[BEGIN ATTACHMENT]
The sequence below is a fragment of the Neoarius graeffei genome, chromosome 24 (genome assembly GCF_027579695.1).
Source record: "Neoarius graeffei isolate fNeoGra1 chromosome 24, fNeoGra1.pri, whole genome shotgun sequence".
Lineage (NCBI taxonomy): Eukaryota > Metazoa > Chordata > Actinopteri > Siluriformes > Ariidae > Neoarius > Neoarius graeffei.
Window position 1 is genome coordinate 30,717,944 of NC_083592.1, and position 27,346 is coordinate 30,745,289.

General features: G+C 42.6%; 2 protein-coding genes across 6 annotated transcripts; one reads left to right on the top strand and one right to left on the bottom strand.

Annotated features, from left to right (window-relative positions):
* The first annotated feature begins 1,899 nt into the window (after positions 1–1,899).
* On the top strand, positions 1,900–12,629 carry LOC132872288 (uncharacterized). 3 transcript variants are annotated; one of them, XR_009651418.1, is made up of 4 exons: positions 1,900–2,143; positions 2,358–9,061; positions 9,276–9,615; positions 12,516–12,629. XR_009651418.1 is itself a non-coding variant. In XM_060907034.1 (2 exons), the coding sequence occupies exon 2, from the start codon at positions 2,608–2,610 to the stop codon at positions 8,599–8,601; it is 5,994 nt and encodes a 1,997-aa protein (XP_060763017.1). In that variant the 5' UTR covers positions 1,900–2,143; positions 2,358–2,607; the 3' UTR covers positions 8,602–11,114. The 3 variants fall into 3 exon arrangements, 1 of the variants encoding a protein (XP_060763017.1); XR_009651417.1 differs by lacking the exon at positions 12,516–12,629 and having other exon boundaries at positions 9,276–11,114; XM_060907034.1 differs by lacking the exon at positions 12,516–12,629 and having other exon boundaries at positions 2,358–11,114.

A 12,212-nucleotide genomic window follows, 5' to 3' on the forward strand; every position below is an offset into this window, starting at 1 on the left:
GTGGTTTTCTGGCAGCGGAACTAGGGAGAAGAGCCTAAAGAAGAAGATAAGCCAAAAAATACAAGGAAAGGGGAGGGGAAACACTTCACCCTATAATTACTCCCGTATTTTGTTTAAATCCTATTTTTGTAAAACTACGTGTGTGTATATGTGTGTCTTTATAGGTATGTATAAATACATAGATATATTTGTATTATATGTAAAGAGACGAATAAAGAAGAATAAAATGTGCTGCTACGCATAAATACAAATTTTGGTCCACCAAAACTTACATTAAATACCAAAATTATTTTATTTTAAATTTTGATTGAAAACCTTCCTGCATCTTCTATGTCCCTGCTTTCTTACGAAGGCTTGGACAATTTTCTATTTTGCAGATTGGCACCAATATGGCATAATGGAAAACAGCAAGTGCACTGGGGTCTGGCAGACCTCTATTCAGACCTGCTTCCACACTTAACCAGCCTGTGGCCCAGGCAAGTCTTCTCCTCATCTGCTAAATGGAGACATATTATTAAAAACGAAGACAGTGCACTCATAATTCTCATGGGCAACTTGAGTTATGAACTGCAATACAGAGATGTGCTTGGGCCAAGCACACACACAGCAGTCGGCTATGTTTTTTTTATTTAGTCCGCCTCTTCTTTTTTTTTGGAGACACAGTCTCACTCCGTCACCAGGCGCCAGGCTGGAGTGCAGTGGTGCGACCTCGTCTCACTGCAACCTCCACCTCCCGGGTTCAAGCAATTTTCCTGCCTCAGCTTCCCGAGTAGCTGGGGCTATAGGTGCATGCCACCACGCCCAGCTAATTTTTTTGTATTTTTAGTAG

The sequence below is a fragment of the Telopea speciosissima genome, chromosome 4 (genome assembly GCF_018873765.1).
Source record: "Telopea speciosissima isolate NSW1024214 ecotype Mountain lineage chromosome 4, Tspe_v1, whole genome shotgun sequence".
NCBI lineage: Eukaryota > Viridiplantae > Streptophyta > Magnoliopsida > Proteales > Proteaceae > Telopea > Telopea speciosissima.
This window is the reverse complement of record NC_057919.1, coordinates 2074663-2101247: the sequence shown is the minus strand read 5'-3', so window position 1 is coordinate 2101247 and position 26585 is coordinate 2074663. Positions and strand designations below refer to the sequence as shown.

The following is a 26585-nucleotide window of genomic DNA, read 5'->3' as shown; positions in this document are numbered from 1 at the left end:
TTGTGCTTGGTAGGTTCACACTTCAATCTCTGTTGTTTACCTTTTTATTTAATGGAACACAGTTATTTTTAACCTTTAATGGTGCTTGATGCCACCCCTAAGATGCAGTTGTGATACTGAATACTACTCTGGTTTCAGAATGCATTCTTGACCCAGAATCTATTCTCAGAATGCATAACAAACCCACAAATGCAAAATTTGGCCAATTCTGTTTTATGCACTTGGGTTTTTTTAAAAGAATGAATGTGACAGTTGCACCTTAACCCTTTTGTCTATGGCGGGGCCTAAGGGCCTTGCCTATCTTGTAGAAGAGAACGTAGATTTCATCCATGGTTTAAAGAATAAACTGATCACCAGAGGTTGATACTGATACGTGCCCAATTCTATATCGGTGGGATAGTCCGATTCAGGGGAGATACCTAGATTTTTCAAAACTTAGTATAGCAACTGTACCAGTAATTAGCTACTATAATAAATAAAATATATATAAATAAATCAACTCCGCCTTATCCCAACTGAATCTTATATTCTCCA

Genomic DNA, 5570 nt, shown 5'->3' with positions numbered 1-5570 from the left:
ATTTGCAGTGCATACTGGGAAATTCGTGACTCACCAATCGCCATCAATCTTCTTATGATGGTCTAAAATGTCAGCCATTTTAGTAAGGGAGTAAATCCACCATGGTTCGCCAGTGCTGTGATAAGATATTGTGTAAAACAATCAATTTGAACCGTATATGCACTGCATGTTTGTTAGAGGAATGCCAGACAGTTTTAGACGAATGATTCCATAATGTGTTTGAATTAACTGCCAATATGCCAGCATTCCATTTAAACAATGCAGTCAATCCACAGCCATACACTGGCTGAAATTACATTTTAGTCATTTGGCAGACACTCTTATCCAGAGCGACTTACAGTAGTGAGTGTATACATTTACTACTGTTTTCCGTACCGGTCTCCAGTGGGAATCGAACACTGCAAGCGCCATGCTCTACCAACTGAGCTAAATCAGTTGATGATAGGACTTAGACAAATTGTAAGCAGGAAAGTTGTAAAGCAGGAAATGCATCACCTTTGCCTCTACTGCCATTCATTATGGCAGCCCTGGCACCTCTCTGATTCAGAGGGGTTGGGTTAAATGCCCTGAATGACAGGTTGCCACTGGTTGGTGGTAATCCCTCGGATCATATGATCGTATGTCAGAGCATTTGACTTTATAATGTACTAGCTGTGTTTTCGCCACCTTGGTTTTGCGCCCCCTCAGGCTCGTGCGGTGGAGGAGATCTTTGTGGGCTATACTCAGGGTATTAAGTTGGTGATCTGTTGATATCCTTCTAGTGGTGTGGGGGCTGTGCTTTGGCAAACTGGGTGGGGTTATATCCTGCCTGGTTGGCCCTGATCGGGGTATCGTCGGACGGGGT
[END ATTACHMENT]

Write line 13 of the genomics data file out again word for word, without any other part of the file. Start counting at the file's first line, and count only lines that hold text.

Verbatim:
NCBI lineage: Eukaryota > Viridiplantae > Streptophyta > Magnoliopsida > Proteales > Proteaceae > Telopea > Telopea speciosissima.